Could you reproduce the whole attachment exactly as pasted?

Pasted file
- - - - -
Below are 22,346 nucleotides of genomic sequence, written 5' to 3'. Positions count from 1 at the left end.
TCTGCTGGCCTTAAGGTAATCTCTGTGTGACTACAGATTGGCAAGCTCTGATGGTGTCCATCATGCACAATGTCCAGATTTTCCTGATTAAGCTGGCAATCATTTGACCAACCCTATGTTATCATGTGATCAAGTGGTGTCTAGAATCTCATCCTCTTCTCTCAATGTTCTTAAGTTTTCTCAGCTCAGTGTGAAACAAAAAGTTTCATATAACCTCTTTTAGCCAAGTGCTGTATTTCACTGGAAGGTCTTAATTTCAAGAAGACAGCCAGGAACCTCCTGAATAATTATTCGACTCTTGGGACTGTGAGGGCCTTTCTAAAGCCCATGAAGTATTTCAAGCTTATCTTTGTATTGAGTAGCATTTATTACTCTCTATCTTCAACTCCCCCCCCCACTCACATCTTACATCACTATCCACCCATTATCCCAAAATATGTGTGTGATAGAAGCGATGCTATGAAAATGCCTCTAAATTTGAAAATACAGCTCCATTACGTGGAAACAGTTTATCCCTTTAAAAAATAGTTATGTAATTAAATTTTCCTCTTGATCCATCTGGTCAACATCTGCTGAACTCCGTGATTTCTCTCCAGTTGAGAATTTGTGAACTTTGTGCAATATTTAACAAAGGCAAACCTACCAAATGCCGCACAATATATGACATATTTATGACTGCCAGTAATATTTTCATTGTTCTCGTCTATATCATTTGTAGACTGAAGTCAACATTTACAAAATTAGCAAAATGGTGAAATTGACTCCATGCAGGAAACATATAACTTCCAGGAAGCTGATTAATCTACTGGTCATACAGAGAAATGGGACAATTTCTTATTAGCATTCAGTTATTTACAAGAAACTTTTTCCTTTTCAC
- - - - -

Below are 22,346 nucleotides of genomic sequence, written 5' to 3'. Positions count from 1 at the left end.
TCTGCTGGCCTTAAGGTAATCTCTGTGTGACTACAGATTGGCAAGCTCTGATGGTGTCCATCATGCACAATGTCCAGATTTTCCTGATTAAGCTGGCAATCATTTGACCAACCCTATGTTATCATGTGATCAAGTGGTGTCTAGAATCTCATCCTCTTCTCTCAATGTTCTTAAGTTTTCTCAGCTCAGTGTGAAACAAAAAGTTTCATATAACCTCTTTTAGCCAAGTGCTGTATTTCACTGGAAGGTCTTAATTTCAAGAAGACAGCCAGGAACCTCCTGAATAATTATTCGACTCTTGGGACTGTGAGGGCCTTTCTAAAGCCCATGAAGTATTTCAAGCTTATCTTTGTATTGAGTAGCATTTATTACTCTCTATCTTCAACTCCCCCCCCCACTCACATCTTACATCACTATCCACCCATTATCCCAAAATATGTGTGTGATAGAAGCGATGCTATGAAAATGCCTCTAAATTTGAAAATACAGCTCCATTACGTGGAAACAGTTTATCCCTTTAAAAAATAGTTATGTAATTAAATTTTCCTCTTGATCCATCTGGTCAACATCTGCTGAACTCCGTGATTTCTCTCCAGTTGAGAATTTGTGAACTTTGTGCAATATTTAACAAAGGCAAACCTACCAAATGCCGCACAATATATGACATATTTATGACTGCCAGTAATATTTTCATTGTTCTCGTCTATATCATTTGTAGACTGAAGTCAACATTTACAAAATTAGCAAAATGGTGAAATTGACTCCATGCAGGAAACATATAACTTCCAGGAAGCTGATTAATCTACTGGTCATACAGAGAAATGGGACAATTTCTTATTAGCATTCAGTTATTTACAAGAAACTTTTTCCTTTTCAC